Though many themes and poignant arguments arise in Buchi Emecheta’s Joys of Motherhood, the most bold of these is the impact of colonial rule on traditional African society and its ambiguous affects thereafter. These themes specifically come about in the text as the clash between colonialists and Africans and how colonial occupation comes to alter the natural development of African cities and villages. It becomes obvious that the influences of colonial presence in Africa are and will continue to be disruptive and detrimental to the lives of Africans. Though this colonial disruption is highlighted immensely, the oppressed people continually move to sidestep the obstructions placed within their society. Even with the oppression of colonial rule upon them, Emecheta’s characters manage to create insular communities to maintain both dignity and tradition. Nnu Ego returns to her father’s house and is again married off, but this time to a fellow Ibo working in Lagos as a domestic for British colonials. The arranged marriage between Nnaife and Nnu Ego is never smooth, and indeed from her first sight of her husband on their wedding day in Lagos, Nnu Ego is disillusioned, though willing to follow custom and fulfill her duties as a wife (Emecheta, 43). Though Nnu Ego is unhappy with Nnaife’s duties as a domestic servant, she stays positive in the marriage in the hopes that her chi will bless the union by allowing her to become a mother. Though her first child dies, Nnu Ego eventually goes on to mother eight children. Despite his less than desirable position as a British domestic servant, Nnaife fully assumes his position as the male head-of-household in his home in accordance with Ibo custom (Emecheta, 47-48). As the eldest son of his family, upon his younger brother’s death, Nnaife marries his two sisters-in-law and brings one of them to Lagos and incorporates her and her children into the household with his family with Nnu Ego (Emecheta, 120). The marriage of Nnu...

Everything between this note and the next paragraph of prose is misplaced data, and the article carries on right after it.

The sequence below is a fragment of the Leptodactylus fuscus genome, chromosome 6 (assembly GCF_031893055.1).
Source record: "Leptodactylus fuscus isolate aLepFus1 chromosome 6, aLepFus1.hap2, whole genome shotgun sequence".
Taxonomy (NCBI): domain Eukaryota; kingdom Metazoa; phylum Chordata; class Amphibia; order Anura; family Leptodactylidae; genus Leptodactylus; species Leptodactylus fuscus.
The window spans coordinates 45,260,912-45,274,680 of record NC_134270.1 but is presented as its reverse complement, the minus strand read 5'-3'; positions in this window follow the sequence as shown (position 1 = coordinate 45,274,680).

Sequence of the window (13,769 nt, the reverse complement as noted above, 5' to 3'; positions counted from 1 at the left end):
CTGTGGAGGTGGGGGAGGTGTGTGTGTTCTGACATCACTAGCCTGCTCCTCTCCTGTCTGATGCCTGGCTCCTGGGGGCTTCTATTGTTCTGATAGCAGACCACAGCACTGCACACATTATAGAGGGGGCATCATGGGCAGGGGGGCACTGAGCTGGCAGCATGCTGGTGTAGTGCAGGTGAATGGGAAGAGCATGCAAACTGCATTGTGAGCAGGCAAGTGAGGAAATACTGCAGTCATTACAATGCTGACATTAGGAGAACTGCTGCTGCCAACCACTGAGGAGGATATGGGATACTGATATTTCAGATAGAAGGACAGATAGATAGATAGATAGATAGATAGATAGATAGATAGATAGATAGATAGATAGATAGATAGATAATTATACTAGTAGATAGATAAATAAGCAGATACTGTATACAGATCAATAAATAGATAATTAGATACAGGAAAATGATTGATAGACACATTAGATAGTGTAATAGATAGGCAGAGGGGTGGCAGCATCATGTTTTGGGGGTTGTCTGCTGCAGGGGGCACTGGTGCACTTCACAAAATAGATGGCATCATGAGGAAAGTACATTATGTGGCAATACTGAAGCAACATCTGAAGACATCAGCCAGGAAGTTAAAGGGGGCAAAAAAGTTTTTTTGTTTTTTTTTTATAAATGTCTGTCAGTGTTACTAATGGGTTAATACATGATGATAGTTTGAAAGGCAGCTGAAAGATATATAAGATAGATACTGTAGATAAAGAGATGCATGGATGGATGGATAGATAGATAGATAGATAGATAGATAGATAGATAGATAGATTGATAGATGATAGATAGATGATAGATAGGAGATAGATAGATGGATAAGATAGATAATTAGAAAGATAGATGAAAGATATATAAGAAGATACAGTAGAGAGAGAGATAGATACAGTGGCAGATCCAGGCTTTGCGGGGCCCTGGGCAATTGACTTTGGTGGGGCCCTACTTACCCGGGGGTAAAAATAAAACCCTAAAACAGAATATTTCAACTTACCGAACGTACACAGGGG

Cited: Emecheta, Buchi. The Joys of Motherhood: A Novel. New York: G. Braziller, 1979. Print.
Lunn, J.H. “Kande Kamara Speaks.” Africa and the First World War. Editor M. Paige. London: Macmillan,1987. 28-53. Web. 16 May 2013
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